She explained: “The problem is the report is in Chinese and the rating agencies couldn’t just pick it up and translate it. So there’s a lot of interesting data that might be overlooked by the rating agencies but could be easily picked up by fundamental managers like us.”

Another proprietary method that Zhou utilizes to assess companies is what she calls the “three pillars of trust,” which refers to a company’s board of directors, management team, and employees.

The method played a big part in her decision to exit the stock of French video game developer Ubisoft in August this year after reports of allegations of sexual harassment against company executives came out and a number of senior employees were fired in June and July.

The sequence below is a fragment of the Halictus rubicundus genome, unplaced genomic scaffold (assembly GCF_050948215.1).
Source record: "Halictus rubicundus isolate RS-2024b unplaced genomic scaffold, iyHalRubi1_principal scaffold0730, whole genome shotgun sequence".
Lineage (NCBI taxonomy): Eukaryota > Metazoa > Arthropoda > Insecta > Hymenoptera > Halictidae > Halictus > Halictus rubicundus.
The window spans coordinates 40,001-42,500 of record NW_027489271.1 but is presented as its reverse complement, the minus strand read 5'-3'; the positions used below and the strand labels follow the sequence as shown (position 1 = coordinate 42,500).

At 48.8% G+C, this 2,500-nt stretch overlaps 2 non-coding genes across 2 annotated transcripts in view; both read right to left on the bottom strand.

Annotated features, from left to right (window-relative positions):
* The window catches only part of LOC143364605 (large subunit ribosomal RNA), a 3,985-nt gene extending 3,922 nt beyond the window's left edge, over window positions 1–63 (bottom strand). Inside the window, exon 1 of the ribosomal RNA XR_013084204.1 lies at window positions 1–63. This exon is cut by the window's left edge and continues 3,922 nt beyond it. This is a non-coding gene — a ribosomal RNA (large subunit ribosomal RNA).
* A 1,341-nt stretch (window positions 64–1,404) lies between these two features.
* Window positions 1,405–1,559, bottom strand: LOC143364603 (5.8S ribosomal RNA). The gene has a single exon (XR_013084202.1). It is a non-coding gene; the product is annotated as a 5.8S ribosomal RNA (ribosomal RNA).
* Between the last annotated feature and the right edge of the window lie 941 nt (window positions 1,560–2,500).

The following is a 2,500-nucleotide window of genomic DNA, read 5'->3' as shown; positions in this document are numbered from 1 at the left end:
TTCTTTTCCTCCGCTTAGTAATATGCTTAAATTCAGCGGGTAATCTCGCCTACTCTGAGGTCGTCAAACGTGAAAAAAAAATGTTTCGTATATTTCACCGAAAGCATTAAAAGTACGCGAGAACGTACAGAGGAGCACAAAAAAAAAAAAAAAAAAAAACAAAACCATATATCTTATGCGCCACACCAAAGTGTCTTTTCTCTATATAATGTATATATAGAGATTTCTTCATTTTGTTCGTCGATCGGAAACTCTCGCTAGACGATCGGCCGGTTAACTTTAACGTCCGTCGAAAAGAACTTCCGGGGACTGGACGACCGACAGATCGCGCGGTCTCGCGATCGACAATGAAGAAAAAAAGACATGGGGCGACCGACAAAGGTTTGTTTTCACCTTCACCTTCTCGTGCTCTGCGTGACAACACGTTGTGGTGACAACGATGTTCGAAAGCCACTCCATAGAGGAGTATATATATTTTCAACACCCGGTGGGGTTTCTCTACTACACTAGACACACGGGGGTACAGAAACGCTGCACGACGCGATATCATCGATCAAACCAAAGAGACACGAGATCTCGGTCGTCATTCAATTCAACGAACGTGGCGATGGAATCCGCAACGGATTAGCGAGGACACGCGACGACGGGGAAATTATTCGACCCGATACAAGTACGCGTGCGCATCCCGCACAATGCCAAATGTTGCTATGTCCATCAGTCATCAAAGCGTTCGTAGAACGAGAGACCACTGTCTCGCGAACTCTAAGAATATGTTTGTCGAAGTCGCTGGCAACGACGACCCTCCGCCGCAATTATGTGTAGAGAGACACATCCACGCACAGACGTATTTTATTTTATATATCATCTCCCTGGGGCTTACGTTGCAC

“What we did post the news flow was not to immediately decide to sell the stock, but really come back to the three areas of trust to evaluate the situation,” Zhou said. “Because we want to know whether the board of directors or the management team knew that was happening and whether there was a cover-up or it was more isolated incidents.”

After talking to the first two pillars, Zhou came to the conclusion that Ubisoft’s Board of Directors and management team did not try to cover up the incidents. 

However, reading commentaries left by Ubisoft employees on Glassdoor and other sites presented a worrying picture.